Life in the Holocaust
My mother and I finally arrived after forty days in a packed cattle car. There were eighty of us in the car with a little bit of bread, a few pails of water and a bucket for a urinal (Laqueur 203). There was little air and most of us had to stand or take turns sitting (Wiesel 22). All we could do was hope our situation would improve after we reached our destination, Auschwitz Birkenau.
Many of the passengers did not survive this ordeal; the only hope we held on to was that when we finally arrived at the camp we would have better conditions.
As we entered the camp I can still remember the horrible smell of something burning, I asked my mother what the smell was but she would not tell me. I later learned that the smell was of charred flesh and burning hair (Next 1). I noticed a sign on the top of the gate that read: “Arbeit Macht Frei” (work leads to freedom) (“Auschwitz” 17).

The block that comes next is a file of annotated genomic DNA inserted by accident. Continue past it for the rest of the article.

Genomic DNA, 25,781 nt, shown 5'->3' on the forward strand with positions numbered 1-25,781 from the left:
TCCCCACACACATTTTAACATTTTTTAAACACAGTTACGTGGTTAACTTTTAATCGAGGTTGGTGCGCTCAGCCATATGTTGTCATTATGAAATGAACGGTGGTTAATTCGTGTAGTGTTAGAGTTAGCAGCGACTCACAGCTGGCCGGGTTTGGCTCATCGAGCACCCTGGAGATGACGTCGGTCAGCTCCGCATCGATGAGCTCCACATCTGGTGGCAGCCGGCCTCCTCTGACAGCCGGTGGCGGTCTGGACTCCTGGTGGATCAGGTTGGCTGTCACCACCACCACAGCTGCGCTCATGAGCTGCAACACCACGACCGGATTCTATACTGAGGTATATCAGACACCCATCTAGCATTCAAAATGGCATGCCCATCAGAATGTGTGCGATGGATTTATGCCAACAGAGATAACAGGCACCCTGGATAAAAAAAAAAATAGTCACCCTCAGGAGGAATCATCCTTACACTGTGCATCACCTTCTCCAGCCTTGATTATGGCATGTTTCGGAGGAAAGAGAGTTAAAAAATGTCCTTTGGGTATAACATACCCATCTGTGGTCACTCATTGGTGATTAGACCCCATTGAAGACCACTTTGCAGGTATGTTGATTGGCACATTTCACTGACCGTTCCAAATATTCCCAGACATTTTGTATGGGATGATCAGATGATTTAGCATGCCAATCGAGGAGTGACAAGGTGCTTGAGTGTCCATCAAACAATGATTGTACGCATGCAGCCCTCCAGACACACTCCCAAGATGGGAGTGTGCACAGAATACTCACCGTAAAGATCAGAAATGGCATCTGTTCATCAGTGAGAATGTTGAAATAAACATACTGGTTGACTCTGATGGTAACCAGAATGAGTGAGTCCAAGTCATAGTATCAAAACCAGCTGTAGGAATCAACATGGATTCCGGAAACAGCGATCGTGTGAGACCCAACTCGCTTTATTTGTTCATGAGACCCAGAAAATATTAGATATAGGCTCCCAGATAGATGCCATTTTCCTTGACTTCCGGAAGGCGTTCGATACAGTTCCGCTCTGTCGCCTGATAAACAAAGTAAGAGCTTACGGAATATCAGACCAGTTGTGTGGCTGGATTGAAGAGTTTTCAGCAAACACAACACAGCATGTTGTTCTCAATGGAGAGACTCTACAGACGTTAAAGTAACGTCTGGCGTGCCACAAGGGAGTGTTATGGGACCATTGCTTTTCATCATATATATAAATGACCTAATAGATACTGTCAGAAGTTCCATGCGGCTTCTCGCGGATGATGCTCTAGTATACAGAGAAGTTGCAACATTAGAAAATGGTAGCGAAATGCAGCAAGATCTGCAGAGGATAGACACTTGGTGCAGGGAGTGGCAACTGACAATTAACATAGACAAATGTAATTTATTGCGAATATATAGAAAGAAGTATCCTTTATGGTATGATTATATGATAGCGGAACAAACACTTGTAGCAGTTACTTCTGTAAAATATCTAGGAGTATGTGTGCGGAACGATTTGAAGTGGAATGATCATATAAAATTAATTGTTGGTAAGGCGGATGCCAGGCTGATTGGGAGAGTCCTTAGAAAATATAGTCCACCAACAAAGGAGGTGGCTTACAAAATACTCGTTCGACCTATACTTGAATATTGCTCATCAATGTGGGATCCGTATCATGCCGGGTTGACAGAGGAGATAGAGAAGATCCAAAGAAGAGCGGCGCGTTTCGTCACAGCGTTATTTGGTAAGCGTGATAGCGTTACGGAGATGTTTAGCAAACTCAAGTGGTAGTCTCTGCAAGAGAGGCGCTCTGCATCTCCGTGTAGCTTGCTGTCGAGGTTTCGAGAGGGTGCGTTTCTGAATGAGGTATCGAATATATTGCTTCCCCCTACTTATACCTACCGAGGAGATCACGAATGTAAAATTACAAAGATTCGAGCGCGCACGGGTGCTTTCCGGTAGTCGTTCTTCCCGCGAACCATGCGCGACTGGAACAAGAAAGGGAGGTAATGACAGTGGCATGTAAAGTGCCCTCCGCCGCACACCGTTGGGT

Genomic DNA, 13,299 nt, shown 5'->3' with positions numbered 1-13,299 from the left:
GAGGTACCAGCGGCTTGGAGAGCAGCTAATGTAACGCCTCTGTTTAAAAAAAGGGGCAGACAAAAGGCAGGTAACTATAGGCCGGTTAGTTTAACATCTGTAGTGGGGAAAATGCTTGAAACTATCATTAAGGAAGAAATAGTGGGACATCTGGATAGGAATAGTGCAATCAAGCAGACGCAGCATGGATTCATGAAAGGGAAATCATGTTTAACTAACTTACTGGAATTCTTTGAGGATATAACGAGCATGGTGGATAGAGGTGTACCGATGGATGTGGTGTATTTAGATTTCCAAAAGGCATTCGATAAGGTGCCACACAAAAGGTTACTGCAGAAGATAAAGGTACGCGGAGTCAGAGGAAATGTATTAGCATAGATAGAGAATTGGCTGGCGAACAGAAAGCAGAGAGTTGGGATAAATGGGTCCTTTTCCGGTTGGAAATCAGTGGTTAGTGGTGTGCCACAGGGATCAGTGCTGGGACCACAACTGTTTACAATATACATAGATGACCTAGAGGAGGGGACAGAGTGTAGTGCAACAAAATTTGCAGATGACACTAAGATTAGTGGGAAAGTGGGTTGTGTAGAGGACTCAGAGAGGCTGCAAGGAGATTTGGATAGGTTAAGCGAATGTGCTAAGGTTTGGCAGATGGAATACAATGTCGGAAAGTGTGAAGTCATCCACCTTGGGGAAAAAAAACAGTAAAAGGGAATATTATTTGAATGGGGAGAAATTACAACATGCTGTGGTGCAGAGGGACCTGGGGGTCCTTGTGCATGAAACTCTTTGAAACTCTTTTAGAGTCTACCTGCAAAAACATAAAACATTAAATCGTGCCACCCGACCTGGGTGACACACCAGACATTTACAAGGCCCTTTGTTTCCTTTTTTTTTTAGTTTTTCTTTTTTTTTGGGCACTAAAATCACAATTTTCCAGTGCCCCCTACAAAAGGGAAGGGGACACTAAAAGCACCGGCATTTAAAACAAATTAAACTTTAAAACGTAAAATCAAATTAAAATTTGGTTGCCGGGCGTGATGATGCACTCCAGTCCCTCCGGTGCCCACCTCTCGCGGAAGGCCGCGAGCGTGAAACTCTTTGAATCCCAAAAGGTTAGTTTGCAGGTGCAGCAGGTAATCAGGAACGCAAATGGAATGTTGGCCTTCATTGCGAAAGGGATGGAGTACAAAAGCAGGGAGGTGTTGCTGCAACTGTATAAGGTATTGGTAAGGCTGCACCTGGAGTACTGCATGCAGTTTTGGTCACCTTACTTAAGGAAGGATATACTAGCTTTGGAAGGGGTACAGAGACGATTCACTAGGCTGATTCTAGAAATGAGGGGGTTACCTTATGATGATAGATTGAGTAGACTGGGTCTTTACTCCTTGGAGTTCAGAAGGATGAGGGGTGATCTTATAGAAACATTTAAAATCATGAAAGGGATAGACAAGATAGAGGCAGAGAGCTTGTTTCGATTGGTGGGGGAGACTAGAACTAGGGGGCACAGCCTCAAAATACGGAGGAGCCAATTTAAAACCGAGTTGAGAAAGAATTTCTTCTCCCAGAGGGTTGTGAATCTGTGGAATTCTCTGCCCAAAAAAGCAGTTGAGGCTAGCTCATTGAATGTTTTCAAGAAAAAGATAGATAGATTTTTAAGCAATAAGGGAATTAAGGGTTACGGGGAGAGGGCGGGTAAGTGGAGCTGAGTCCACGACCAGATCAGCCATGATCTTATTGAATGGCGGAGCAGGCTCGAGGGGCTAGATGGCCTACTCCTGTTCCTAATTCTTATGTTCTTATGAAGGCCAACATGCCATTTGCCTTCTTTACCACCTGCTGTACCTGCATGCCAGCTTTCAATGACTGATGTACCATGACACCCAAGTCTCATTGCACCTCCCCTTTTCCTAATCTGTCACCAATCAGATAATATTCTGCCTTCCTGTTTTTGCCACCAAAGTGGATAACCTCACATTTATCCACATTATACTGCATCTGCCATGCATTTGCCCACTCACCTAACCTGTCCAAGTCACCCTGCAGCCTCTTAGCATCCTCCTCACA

This made us think that hard work would result in freedom, but the sad truth was that death was the only real escape. We thought that we would temporarily stay at this work camp until we were allowed back home but little did we know, Auschwitz was not built to be a work camp, its sole purpose was the speedy and cost effective production of mass death (Bresheeth 90). Auschwitz was the largest extermination camp of the two thousand that existed in 1943; there were three parts to the camp, Auschwitz I, The main base and smallest part of the camp. Auschwitz II was the largest section; it contained the gas chambers and crematories. Auschwitz III consisted of synthetic fuel and rubber factories and was also used for holding prisoners (“Auschwitz” 29). After studying the camp for a bit our thoughts were broken by a loud shout and we were directed to form lines, one for men and the other for women and children. A senior SS officer stood at the beginning of the line and then directed us to the left or to the right (Meltzer 48). Your life depended on a wave of...